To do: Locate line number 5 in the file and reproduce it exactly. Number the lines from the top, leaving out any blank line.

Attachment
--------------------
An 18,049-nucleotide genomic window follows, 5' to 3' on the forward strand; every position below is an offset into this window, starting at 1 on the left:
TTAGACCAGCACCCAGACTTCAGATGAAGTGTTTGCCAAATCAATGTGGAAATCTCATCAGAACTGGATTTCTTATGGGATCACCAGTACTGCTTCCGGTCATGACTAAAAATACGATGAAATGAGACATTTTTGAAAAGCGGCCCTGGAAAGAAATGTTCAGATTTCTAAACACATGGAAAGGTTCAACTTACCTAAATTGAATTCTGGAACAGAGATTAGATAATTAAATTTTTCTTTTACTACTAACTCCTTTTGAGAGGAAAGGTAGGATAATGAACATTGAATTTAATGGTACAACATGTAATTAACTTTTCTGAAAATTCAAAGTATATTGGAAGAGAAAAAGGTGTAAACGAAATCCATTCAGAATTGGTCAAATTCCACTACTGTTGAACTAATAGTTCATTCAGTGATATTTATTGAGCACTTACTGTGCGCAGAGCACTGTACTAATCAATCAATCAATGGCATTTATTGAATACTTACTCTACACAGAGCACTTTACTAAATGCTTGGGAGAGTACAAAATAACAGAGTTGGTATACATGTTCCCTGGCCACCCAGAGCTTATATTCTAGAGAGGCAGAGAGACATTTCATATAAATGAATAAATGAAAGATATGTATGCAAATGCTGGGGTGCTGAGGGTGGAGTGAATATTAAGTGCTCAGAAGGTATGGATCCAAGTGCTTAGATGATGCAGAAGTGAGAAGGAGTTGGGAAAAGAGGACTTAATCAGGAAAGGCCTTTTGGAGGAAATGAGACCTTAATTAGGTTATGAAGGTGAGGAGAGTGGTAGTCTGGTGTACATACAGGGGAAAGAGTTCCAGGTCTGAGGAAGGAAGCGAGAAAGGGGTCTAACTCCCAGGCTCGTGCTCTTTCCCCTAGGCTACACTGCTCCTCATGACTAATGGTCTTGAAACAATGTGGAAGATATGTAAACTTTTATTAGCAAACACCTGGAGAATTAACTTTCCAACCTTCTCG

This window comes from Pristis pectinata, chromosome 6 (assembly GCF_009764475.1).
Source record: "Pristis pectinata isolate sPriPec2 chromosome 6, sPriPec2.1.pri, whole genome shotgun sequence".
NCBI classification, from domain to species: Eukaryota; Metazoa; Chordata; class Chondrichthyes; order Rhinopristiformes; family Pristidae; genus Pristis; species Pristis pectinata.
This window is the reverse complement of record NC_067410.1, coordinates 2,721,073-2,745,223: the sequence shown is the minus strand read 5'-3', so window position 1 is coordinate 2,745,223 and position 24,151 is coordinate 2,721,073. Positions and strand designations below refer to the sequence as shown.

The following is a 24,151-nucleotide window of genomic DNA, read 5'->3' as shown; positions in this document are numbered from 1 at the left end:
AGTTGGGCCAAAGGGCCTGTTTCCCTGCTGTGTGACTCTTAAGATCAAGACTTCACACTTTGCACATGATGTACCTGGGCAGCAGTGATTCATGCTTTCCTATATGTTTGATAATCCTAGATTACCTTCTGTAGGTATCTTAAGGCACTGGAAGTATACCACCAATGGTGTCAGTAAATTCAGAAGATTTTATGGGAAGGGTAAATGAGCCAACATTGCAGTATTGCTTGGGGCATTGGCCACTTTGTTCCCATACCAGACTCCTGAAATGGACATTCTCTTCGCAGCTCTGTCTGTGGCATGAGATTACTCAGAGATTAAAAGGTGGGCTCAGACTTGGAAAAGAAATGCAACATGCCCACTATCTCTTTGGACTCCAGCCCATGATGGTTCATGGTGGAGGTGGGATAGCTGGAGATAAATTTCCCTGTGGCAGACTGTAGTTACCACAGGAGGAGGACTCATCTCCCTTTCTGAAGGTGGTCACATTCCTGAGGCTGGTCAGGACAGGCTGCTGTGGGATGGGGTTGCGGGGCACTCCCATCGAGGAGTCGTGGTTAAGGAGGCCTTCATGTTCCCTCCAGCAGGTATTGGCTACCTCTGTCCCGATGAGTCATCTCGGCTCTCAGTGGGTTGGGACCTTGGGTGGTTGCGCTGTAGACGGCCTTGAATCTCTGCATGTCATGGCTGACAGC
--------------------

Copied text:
NCBI classification, from domain to species: Eukaryota; Metazoa; Chordata; class Chondrichthyes; order Rhinopristiformes; family Pristidae; genus Pristis; species Pristis pectinata.